He reminded the students that by 2050 the population is expected stand at around 9.7 billion people. The global challenge is not only how to fight hunger and feed the growing population, but also how to provide a balanced nutritious diet for healthy living that can be sustained for generations. The current food systems do not ensure nutritious diets, as reflected in the high levels of malnutrition and the growing number of overweight and obese people in the world. Food systems need to be transformed in order to sustainably address these societal challenges, and go beyond providing a sufficient supply of food to ensuring that the food supply is high quality for all.
Globalization and homogenization have replaced diverse local food cultures; high-yield crops and monoculture agriculture have taken the place of diverse indigenous food systems; industrial and high-input farming methods have degraded ecosystems and intensive agriculture have harmed agro-ecological native food systems. Concurrently, modern food industries have led to diet-related chronic diseases and other new forms of malnutrition.
Dr Emadi explained that indigenous knowledge systems (IKS) comprise knowledge developed within indigenous societies, independent of, and prior to, the advent of the modern scientific knowledge system. They cover diverse areas of importance for society, spanning issues concerned with quality of life that include food, agriculture, water, and health. They provide extremely valuable knowledge and technology resource bases that tend to be sustainable, addressing needs in culturally sensitive ways.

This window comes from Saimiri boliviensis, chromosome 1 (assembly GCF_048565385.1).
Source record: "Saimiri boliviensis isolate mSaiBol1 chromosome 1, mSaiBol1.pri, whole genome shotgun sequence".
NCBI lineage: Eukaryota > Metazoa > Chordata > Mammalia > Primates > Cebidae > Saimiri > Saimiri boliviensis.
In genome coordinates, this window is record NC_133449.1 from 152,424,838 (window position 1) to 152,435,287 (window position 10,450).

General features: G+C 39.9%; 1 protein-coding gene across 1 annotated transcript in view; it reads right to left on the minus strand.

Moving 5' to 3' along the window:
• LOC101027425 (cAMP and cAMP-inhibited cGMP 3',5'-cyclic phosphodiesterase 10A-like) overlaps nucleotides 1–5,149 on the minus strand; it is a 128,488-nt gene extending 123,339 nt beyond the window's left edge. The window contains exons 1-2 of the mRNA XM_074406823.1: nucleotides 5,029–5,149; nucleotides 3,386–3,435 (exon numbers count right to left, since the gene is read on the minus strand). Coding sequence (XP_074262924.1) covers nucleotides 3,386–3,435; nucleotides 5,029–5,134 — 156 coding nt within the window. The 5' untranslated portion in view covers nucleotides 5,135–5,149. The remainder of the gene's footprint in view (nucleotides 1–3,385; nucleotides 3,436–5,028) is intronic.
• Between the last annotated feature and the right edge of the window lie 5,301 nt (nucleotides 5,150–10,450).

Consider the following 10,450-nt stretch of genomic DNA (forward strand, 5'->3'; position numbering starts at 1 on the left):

He pointed out different cases where indigenous knowledge proved to be very effective, where generally nature is not considered just a ‘resource’ but an integral part of humanity. He also posed the question of how we can make sure that this patrimony is not lost. He terminated his talk with three main points:
- Although indigenous knowledge is local and generated geographically in a particular territory, it is fully transboundary and should be considered from regional and international points of view.
- Indigenous knowledge is dynamic; it has not been a static phenomenon and it has evolved through history, particularly during the last century.
- Indigenous knowledge is changing and disappearing rapidly, so information gathering, especially with regard to documenting traditional diets, is an urgent need.
- To support the indigenous diet we need strategic, programmatic, and collective action vis-à-vis today’s needs and demands, and to merge it with new technologies and innovations.
AUR students expressed their high appreciation of Dr Emadi’s talk with whom, at the end, they continued a conversation on indigenous knowledge systems in contexts as diverse as Italy, Iran, Uzbekistan and Brazil.